An Artist’s Reaction to Today’s Politics

“Art, an enduring record of man’s emotional response to his existence…the communication of emotion rather than of information.”— Peter Hurd, Artist1

It’s been a while since my last blog. Not so much because there was nothing to write about in the turbulent aftermath of Donald Trump’s election and subsequent inauguration as our President, but more because events have occurred so rapidly that it has been hard to stay up with them either intellectually or emotionally.  I have left it to others to put their words on paper (or computer or video) to describe and dissect the immediate events as they have occurred this past year. I think all of us, regardless of our political leanings, felt beset by the almost daily revelations of scandal, bigotry, racial slurs, personal attacks on individuals or entire groups (Democrats, Republicans, Muslims, Blacks, etc), abrupt changes in leadership and policy directions, “fake news”, lies and distortions, etc.—much of which has been fueled by incessant tweets and incendiary remarks by the President. I for one have felt helpless wondering what if anything I could do that would be more constructive in trying to participate in today’s political discourses and debate.

As an artist I have tried to find the answer in my art—to paraphrase Peter Hurd, by communicating emotion rather than simply information. With that in mind I am using this forum to present three recent pieces of my art that, hopefully, convey a sense of the emotions and concerns felt not only by myself but many of us that reside in the southern regions near our border with Mexico. Continue reading

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A Leap Into Political Oceans

Filing Candidacy Papers in Dona Ana County

Filing Candidacy Papers in Dona Ana County

Yesterday, I submitted my formal petition to run for public office as a Democrat for New Mexico State Representative for District 34. While many may not be surprised at my decision to run for public office I’m sure many others would think I am crazy given: the costs just to mount a reasonable campaign, the likelihood of an Anglo (gringo) to win in a predominantly Hispanic district, the challenge in taking on a well financed incumbent , the public exposure, and resultant stresses to my private life.  All of this should I get elected for a job that will require much work, long hours, endless travel and absolutely no pay.  It is hard to justify why I am running in a purely logical sense but I’ll give it a try. Continue reading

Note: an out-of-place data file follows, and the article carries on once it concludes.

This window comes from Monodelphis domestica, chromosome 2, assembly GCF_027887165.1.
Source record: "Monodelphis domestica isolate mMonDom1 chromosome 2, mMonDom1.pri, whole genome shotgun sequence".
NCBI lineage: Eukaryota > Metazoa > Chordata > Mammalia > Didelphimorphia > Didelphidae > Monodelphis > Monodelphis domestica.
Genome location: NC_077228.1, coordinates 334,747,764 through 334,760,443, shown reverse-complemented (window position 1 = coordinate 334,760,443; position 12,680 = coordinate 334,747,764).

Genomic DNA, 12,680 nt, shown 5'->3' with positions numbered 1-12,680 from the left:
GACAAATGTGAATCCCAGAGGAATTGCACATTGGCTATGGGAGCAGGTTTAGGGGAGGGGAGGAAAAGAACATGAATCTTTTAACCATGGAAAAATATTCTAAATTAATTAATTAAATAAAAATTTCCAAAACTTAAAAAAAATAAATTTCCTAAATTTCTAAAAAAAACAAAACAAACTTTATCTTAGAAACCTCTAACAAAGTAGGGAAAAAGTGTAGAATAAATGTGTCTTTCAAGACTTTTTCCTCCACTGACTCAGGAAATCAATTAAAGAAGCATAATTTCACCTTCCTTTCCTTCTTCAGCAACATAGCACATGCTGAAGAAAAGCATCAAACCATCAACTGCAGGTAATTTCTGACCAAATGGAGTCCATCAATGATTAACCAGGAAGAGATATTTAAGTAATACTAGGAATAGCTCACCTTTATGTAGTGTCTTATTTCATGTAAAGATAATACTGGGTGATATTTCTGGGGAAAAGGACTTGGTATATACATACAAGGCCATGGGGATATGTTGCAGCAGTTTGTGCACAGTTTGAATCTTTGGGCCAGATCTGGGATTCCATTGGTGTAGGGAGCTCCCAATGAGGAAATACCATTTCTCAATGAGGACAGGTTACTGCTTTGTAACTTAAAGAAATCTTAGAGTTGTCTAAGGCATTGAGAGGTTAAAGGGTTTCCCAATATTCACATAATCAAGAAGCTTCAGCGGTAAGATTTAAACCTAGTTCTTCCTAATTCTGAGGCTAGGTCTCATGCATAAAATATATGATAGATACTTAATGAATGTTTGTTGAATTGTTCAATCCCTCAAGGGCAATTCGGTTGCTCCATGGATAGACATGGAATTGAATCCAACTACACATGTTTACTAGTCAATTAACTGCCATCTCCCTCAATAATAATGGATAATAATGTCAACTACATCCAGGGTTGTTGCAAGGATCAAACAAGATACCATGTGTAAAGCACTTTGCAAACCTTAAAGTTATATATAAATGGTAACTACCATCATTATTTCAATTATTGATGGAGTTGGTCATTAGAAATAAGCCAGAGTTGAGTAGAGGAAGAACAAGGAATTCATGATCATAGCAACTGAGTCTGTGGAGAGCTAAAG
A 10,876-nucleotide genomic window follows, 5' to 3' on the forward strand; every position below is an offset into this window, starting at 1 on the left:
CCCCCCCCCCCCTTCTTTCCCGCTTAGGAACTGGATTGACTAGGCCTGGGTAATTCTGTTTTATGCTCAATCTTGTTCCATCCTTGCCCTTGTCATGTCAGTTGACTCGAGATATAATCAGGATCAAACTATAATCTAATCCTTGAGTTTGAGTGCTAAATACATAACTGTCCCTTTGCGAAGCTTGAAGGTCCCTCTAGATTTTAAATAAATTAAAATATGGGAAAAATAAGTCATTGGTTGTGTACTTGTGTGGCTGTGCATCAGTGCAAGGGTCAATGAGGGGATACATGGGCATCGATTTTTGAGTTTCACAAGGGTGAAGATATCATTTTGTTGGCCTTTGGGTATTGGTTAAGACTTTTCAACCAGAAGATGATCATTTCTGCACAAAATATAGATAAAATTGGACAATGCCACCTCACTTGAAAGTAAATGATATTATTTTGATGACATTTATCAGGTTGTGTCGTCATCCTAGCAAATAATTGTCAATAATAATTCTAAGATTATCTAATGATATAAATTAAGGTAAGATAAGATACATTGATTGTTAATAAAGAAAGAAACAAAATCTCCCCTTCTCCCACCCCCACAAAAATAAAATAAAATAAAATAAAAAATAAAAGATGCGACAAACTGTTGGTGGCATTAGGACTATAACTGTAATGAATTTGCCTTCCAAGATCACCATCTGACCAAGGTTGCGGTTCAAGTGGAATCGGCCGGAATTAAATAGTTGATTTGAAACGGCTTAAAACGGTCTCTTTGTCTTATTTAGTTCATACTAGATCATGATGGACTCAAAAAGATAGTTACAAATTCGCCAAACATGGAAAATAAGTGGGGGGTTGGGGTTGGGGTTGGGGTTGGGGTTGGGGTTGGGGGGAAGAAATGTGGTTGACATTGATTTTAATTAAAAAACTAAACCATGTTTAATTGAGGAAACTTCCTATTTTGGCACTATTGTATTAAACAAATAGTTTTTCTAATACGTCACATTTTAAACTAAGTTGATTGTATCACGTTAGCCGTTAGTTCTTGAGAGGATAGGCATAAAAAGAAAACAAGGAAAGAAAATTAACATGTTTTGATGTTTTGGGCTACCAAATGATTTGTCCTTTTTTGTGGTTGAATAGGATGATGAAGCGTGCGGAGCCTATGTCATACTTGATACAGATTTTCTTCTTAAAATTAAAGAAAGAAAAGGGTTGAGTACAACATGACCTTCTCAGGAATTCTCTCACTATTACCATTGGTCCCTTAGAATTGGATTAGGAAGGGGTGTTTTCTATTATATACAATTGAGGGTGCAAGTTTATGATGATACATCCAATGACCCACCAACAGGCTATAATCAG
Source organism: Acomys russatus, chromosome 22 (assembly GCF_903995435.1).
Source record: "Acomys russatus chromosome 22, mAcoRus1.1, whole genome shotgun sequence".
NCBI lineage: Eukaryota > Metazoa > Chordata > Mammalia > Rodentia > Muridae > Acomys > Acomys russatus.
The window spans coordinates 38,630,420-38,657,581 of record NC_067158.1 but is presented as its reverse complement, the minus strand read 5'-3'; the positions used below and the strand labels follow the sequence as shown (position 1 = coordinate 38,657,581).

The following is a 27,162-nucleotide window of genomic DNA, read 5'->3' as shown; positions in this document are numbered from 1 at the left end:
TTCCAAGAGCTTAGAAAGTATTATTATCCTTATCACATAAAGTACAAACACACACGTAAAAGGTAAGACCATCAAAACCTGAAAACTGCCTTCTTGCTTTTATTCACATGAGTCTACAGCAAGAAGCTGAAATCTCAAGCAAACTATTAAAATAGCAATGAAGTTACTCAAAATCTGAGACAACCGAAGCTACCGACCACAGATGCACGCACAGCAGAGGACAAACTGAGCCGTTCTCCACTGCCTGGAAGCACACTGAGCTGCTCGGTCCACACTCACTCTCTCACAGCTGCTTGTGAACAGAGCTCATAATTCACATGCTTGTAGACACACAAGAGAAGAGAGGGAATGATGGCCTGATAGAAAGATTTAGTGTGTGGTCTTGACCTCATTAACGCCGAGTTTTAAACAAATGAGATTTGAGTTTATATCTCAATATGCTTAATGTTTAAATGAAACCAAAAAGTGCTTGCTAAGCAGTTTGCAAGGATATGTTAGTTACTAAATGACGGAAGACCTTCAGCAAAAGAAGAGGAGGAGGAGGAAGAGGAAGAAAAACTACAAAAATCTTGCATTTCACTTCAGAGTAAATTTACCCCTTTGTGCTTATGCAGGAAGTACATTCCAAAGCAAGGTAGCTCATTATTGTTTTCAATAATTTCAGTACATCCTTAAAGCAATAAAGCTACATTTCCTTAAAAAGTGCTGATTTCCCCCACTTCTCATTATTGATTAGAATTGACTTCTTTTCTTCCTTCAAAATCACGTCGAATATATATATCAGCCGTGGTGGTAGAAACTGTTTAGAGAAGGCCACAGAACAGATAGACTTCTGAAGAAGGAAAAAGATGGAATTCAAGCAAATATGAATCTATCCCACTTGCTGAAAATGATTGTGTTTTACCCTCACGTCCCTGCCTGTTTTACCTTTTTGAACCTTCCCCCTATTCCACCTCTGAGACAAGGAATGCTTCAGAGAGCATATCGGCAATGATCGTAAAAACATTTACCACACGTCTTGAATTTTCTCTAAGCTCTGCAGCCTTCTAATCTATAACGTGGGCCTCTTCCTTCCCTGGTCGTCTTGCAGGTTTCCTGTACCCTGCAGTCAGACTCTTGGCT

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Energy Issues of the US-Mexico Border Region

The following article by guest contributor Dr. Jim Peach is part of a series of articles focused on energy issues of importance to our region and as part of a lead up to the 2nd Annual Re-energize the Americas conference being held on Oct 17 & 18th, 2012 at the Las Cruces, NM Convention Center.

As Abbas Ghassemi, my colleague at New Mexico State University, pointed out in an earlier blog, energy issues are always complex.  In part, this complexity stems from the fact that energy issues are always intertwined with other complex issues –economic growth, technological change, population growth, environmental issues, and political stability.

The international border creates additional complexity for energy issues in the border region. San Diego and Tijuana (or El Paso and Juárez) are cities in two different nations but anyone living in the border region can explain that they have more in common than geographic proximity.  Interactions across the border include workers who commute, trade flows, cross-border investments, families in which some members live on one side of the border while others live in el otro lado.  Traffic flows and long lines at border crossings are almost daily reminders of cross-border interaction.  Continue reading

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